Hints Creation with EnjoyHint

Sergey Laptick

The aim of this article is to cover the process of creating hints for a website. Firstly, we’ll take a look at how we can create a single hint for a proper website element. Then, we’ll create a sequence of hints to make a guided tour of a website. To create the hints I’ll use EnjoyHint. As an example, I’ve made a simple demo using the Bootstrap framework.

EnjoyHint depends on jQuery and it requires a version of the library greater than or equal to version 1.7. Another dependency is KineticJS v5.1.0 which is already included into EnjoyHint, so there’s nothing to worry about.

If you want to check out the source code of the demo, you can visit this GitHub repository.

Why Use EnjoyHint?

EnjoyHint’s main goal is to give you an opportunity to help a user in finding his way through your web pages features. It can be pretty useful in case of a big web application with tons of elements.


You can highlight a single element and add a description to it, or take a user by the hand to show him all the available features one by one. With this library is also possible to change the shape of the highlighted area or to use your own style for the hint text. Here’s a list of its key features:

  • Free to use
  • Automatic focus and highlighting of the area related to the hint
  • Different shapes of the highlighted area
  • Hint delay property
  • Possibility to resume the interrupted hint sequence
  • Cross-browser support
  • Support for Android, iOS, and Windows touch screens

With this in mind, it’s now time to write some code to see this library in action.

Creating a Hint

I’ve created this tiny model of a search engine as an example:

Turbo Search

It contains the header, the search field, and the Options button which helps to switch between different types of search results. The development of the website is very simple and it’s also outside the scope of this tutorial, so I won’t describe the details. However, you can check the source code if you want.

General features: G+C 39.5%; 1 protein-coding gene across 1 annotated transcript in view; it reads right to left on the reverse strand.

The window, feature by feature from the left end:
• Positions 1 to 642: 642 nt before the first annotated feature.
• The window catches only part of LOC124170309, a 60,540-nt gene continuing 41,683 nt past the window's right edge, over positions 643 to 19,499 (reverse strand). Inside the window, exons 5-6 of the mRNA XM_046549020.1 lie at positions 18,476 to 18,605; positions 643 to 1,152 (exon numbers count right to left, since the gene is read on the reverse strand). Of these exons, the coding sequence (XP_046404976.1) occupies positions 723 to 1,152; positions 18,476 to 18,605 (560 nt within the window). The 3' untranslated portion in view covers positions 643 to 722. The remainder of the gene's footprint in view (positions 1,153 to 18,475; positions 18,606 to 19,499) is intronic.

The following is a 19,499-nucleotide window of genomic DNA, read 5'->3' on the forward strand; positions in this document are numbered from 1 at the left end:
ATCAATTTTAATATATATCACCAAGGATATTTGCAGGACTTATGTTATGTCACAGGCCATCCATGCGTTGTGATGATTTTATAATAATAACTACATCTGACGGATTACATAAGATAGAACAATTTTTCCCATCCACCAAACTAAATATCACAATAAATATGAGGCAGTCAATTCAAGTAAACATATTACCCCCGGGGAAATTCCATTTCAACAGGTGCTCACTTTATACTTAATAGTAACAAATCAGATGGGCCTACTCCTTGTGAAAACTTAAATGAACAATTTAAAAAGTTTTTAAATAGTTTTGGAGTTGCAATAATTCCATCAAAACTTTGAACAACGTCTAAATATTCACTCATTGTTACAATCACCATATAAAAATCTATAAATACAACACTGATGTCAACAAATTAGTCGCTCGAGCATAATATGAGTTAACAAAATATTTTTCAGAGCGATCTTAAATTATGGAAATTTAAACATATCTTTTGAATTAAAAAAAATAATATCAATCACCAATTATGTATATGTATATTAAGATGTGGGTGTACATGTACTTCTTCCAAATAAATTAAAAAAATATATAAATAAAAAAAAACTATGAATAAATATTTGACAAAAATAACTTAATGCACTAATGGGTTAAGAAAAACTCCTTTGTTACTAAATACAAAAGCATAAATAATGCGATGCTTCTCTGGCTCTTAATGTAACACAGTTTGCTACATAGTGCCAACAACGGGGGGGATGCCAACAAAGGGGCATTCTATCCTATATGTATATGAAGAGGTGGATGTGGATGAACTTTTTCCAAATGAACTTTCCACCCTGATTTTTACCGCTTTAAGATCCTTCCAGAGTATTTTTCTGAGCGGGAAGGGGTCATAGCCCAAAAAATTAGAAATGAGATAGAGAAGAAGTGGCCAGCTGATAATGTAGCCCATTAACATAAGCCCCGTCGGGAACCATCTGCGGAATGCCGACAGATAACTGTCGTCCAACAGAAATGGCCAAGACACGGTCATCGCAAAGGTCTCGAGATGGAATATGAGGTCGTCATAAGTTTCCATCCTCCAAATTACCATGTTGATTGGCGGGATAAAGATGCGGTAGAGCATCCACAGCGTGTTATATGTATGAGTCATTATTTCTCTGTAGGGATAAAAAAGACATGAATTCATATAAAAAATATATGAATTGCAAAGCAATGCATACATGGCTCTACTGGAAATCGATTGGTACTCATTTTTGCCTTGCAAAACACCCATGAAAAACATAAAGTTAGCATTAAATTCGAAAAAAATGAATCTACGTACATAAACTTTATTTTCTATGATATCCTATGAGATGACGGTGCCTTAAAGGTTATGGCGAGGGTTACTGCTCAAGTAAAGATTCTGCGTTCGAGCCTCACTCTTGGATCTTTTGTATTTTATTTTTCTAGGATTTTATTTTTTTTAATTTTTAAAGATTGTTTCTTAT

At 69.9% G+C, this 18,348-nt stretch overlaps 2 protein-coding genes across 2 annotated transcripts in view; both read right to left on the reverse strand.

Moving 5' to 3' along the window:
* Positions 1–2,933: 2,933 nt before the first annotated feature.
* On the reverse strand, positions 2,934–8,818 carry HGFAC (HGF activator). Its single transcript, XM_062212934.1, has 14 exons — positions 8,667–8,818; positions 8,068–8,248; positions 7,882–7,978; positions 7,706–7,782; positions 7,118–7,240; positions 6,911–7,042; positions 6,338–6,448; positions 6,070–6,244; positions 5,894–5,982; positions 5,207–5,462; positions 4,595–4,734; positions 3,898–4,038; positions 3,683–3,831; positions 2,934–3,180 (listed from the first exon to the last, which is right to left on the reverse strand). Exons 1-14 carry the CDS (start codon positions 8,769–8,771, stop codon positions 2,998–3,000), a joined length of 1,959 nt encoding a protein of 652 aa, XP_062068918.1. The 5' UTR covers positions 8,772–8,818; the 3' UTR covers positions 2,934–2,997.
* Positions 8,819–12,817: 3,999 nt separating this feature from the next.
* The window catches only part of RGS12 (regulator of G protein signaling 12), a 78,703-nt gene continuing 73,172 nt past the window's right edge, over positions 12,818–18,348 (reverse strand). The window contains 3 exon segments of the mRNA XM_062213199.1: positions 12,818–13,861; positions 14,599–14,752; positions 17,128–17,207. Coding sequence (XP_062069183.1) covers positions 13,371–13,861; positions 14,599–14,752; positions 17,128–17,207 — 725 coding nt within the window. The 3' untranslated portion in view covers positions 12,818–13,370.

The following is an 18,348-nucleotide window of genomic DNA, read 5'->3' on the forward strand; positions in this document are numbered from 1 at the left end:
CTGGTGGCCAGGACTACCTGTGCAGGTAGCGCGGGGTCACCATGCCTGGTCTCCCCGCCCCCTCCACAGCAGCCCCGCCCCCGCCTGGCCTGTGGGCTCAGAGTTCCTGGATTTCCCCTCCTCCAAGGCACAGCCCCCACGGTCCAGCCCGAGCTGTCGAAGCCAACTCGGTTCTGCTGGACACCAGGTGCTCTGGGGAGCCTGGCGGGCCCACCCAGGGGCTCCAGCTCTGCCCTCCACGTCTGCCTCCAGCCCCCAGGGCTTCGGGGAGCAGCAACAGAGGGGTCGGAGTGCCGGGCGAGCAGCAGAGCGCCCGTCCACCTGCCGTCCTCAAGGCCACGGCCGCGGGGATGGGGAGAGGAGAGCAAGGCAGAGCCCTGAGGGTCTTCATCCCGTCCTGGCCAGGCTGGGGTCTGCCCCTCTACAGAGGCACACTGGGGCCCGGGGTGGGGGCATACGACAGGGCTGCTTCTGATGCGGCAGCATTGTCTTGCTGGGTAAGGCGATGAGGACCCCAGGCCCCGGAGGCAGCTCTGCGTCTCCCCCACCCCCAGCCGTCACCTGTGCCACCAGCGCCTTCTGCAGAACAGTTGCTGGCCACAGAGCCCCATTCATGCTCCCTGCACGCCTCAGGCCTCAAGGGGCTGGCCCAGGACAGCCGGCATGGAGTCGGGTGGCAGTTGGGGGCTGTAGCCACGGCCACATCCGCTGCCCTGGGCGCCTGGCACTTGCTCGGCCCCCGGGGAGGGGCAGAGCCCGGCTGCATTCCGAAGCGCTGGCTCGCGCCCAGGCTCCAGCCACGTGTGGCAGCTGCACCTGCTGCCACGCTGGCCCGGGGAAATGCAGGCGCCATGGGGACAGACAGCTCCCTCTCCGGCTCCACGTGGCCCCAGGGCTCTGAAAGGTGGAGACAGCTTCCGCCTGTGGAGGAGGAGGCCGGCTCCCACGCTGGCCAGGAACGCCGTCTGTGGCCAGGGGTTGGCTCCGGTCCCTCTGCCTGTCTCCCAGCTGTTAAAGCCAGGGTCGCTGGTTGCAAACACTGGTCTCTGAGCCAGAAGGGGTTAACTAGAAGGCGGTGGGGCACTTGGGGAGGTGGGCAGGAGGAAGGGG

Once we have a basic web page in place, we can start using EnjoyHint. The first step to perform is to install it by using Bower:

bower install enjoyhint

Alternatively, you can download it from its GitHub repository.

After downloading and extracting the package, you can include it into your HTML file. As we said, this library depends on jQuery, so you have to include the latter before EnjoyHint. If you don’t want to host jQuery locally, you can use the jQuery CDN, as shown below:

<script src="https://code.jquery.com/jquery-1.11.3.min.js"></script>

<script src="enjoyhint/enjoyhint.min.js"></script>
<link href="enjoyhint/enjoyhint.css" rel="stylesheet"/>

EnjoyHint Initialization

To initialize a new EnjoyHint instance you can write:

var enjoyhint_instance = new EnjoyHint({});

Now you can describe your first hint:

var enjoyhint_script_steps = [{
    /*hint code goes here*/

Or if you want to create a sequence of hints:

var enjoyhint_script_steps = [{
    /*first hint code*/
}, {
    /*second hint code*/

The next step is to set the description of hints as the instance config:


Everything is ready and we can run our script now:


Hint Definition

As our first example, let’s add a new hint that will describe the Options button purpose:

'click .btn' : 'This button allows you to switch between the search results'

The result is shown below:

First Hint

click is an event that will run the next hint. In our case the event is the click of a button. .btn is the selector of an element we want to highlight (that is the Options button with the class of btn in our example). Then, after the colon, we should define the text of our hint.

Since there’s only one hint in our script, when we click the Options button or the Skip button this hint will disappear. The Skip button appears by default. EnjoyHint allows you to apply your own CSS classes and names for its built-in elements, which can be helpful if you want to describe a single element of your page.